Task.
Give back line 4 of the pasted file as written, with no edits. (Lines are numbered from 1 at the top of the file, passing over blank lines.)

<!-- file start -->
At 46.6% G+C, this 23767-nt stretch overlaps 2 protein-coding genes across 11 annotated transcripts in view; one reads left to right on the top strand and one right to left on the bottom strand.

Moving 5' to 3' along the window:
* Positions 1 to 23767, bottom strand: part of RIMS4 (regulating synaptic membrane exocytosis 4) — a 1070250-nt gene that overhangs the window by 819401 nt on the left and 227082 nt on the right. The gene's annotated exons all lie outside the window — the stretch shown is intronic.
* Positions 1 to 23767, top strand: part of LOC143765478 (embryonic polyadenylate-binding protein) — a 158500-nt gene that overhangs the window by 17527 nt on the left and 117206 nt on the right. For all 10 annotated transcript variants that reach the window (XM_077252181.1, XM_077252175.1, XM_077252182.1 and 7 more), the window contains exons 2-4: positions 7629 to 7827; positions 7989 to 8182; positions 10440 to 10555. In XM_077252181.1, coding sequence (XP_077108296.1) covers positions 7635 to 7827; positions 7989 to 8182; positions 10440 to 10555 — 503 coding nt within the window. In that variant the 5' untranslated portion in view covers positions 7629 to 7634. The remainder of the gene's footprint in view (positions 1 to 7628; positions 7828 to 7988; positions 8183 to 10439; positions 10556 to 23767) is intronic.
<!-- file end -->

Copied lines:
* Positions 1 to 23767, top strand: part of LOC143765478 (embryonic polyadenylate-binding protein) — a 158500-nt gene that overhangs the window by 17527 nt on the left and 117206 nt on the right. For all 10 annotated transcript variants that reach the window (XM_077252181.1, XM_077252175.1, XM_077252182.1 and 7 more), the window contains exons 2-4: positions 7629 to 7827; positions 7989 to 8182; positions 10440 to 10555. In XM_077252181.1, coding sequence (XP_077108296.1) covers positions 7635 to 7827; positions 7989 to 8182; positions 10440 to 10555 — 503 coding nt within the window. In that variant the 5' untranslated portion in view covers positions 7629 to 7634. The remainder of the gene's footprint in view (positions 1 to 7628; positions 7828 to 7988; positions 8183 to 10439; positions 10556 to 23767) is intronic.